There are known knowns. These are things we know that we know. There are known unknowns. That is to say, there are things that we know we don't know. But there are also unknown unknowns. There are things we don't know we don't know.” --Donald Rumsfeld

Carl often reminds me that many people simply "do not know what they do not know." They have developed their belief system through a lifetime of religious traditions and have never honestly tested the truthfulness of it. This is blind, unchallenged faith. I know exactly what he means; for years, I would study out my faith with the preconceived notion that what I was taught as a Mormon was absolute truth. Therefore, anything contrary to my beliefs were tossed aside, and anyone who disagreed with my beliefs was pitied because they did not understand what I knew "beyond a shadow of a doubt" to be true.

Before Carl and I moved to Gunnison, I didn't just accept all the good things I heard about the town. Instead, I was on the internet researching everything I could about the community, its people, medical services, stores, restaurants, parks, churches, recreational opportunities, etc.... I wanted to know if it would be a good place to raise our kids.  We drove around the town and visited with a few people. We weighed the advantages with the disadvantages. We learned as much as we could before we committed to the move, knowing that it was a very important decision, a life-changing decision that we were making. Does this mean I didn't use prayer or faith in this decision? Absolutely not, that was actually a huge part of it all. But it wasn't the only part.

Now, if I'm going to go through all that effort to find a place to reside temporarily on this earth, why in the heck would I not make at least the same amount of effort to research where I'll be residing for eternity?

We use critical thinking in all aspects of our lives, so why would we not use it to test our Christian belief system--the very system in which our salvation is dependent upon? Why do we choose to blindly adhere to tradition and pretend to know what we really do not know? 

The verb "test" is certainly not passive. It requires action. It requires critical thinking. A person must ask questions and seek answers. They must set aside presuppositions--something they believe to be true, but have not studied it out for themselves--and honestly search for truth. They must be willing to listen to all sides of an argument, even if its difficult to hear and challenges their faith. A person must find out what it is that they just don't know. 

You would never be a juror who ignored some or all of the evidence in an important trial. Instead, you would pay close attention to both sides of the argument, no matter how disturbing the details are. You would carefully weigh all of the information and evidence you are given, and you would attempt to comprehend the facts. Why would you risk your eternal salvation by not being willing to use this same method of critical thinking?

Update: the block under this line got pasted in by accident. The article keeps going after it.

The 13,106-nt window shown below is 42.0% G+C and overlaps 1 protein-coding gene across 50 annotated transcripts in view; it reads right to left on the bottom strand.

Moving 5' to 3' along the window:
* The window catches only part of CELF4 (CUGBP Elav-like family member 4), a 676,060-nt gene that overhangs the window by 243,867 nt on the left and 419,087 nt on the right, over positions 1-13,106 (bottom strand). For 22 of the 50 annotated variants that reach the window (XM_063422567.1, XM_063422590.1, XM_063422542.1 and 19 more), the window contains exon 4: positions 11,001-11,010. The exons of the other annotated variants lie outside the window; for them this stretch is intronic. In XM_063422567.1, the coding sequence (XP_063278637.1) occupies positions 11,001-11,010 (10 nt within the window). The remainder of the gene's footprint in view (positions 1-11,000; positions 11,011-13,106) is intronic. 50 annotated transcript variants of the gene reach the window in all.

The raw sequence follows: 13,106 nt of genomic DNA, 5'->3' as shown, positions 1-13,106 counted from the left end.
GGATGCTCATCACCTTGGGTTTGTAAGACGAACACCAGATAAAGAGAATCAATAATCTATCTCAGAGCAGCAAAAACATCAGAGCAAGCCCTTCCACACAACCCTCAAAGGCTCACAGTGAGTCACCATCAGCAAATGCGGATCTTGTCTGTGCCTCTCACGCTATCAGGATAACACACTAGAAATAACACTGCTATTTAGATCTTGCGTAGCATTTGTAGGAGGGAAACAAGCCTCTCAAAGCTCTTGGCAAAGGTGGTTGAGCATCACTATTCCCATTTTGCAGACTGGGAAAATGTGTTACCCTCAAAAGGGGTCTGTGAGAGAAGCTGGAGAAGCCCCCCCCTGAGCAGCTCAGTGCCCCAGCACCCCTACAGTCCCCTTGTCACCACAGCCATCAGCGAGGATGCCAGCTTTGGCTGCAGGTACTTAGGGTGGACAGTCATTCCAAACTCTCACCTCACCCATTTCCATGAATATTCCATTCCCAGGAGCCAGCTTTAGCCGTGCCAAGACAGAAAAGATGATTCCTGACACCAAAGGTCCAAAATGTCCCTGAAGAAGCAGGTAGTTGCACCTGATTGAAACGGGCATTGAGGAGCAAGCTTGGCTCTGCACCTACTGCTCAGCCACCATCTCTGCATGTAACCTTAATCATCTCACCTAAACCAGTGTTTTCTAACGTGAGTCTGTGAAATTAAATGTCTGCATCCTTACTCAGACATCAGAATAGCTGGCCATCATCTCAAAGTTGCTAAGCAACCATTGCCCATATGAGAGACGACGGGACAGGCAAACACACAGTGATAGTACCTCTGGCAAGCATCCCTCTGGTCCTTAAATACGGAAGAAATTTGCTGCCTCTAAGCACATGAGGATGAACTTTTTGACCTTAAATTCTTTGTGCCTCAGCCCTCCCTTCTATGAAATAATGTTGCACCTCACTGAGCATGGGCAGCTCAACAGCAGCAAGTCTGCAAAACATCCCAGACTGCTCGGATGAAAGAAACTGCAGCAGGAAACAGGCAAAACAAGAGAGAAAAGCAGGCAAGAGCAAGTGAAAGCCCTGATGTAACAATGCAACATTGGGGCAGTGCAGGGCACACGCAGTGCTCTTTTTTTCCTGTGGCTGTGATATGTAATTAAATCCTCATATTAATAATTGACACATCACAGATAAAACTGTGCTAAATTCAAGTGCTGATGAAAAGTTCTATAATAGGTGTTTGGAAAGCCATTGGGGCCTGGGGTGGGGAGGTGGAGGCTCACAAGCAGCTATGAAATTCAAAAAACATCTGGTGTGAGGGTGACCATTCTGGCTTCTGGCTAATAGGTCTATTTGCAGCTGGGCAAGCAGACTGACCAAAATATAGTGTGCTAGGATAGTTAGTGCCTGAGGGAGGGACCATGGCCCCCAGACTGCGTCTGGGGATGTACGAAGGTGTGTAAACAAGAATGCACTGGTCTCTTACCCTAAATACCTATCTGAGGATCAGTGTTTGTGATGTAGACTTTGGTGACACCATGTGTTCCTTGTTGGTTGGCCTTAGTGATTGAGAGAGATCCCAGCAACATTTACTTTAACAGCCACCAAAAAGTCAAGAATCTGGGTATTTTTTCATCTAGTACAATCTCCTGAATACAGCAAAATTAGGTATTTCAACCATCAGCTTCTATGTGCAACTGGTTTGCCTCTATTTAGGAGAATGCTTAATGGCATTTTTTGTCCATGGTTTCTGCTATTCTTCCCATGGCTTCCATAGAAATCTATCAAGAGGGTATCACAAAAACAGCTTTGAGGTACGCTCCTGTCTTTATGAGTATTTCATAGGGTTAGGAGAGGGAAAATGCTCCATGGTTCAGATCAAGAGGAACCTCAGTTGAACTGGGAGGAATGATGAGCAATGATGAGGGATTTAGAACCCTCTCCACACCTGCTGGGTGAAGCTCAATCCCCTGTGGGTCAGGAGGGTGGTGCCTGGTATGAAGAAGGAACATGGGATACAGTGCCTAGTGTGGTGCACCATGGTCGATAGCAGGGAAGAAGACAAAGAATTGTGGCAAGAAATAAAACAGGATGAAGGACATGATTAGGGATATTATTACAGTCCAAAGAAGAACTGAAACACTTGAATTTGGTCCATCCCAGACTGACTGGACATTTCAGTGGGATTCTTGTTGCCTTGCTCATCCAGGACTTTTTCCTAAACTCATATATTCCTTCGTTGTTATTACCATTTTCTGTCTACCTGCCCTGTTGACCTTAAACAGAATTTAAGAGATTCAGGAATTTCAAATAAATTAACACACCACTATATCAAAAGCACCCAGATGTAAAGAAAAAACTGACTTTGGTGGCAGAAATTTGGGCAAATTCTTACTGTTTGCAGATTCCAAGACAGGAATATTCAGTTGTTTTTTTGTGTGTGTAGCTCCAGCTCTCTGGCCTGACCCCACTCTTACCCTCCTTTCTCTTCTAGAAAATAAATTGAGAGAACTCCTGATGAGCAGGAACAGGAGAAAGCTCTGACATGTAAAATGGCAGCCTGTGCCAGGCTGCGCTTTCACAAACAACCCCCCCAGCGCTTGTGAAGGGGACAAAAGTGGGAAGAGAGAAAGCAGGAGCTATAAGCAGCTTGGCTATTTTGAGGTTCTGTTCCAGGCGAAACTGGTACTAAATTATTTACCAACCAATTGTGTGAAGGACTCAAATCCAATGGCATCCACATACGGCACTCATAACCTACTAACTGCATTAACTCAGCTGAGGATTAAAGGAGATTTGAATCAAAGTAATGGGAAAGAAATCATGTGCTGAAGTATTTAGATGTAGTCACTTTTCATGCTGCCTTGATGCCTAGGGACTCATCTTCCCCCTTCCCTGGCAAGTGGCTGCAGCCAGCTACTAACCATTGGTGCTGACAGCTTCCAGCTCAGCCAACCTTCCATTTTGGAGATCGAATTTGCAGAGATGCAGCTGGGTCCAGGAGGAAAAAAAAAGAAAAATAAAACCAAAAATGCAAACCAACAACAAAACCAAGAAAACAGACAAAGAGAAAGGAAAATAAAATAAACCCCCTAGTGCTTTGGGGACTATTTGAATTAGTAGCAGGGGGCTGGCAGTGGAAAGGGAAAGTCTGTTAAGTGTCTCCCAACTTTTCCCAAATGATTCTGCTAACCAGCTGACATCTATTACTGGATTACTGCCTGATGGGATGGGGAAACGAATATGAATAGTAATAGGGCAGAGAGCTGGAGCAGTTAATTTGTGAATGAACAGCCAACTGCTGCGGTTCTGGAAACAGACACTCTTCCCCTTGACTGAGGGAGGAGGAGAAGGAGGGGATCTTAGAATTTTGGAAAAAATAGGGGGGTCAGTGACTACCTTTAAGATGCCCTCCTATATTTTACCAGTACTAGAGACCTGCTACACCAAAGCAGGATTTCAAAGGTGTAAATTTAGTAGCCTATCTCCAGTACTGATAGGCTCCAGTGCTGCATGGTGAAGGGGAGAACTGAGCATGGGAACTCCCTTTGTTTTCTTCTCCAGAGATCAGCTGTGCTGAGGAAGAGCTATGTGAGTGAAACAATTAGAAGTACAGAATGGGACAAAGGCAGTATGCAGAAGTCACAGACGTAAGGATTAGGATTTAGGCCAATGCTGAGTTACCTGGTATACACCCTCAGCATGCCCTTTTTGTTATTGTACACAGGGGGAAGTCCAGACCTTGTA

"If we have the truth, it cannot be harmed by investigation. If we have not the truth, it ought to be harmed." --J. Reuben Clark

I have quickly learned that LDS family and friends will not talk to me about their faith, nor will they ask about mine. A part of this has to do with my in-your-face approach I attempted right after leaving the church, (I don't recommend that approach, by the way,) but a larger part has to do with fear. Let's face it, we often fear the unknown.  But, does God want our fears to hinder our relationship with him? Of course not! We have been commanded to test our belief system. After all, truth cannot be "harmed by investigation."  

"The fear of the Lord is the beginning of knowledge: But fools despise wisdom and instruction," (Proverbs 1:7.) God equipped us with awesome thinking caps for a purpose. He asks us to use them to continually test everything we are taught.

“The invitation to trust the Lord does not relieve us from the responsibility to know for ourselves. This is more than an opportunity; it is an obligation---and it is one of the reasons we were sent to earth. Latter-day Saints are not asked to blindly accept everything they hear. We are encouraged to think and discover truth for ourselves. We are expected to ponder, to search, to evaluate, and thereby to come to a personal knowledge of the truth.” --Dieter F. Uchtdorf

There you have it folks, permission from LDS church leadership to begin an investigation to discover truth for yourself! Set aside everything you think you know about God, Jesus, and religion, gather information from several sources, grab your scriptures, and get to work! Ask God to provide clarity because He is not the author of confusion (1 Corinth 14:33.) Ask God to speak to your mind because your heart can be deceived (Jeremiah 17:9.) Read your Bible because it is God's Word, (Can the Bible be Trusted?)

And finally, stop judging, and stop showing pity for those who are currently researching, or have done research and no longer believe in the LDS Church or its leaders. You will never understand, unless you take the time to listen and learn for yourself.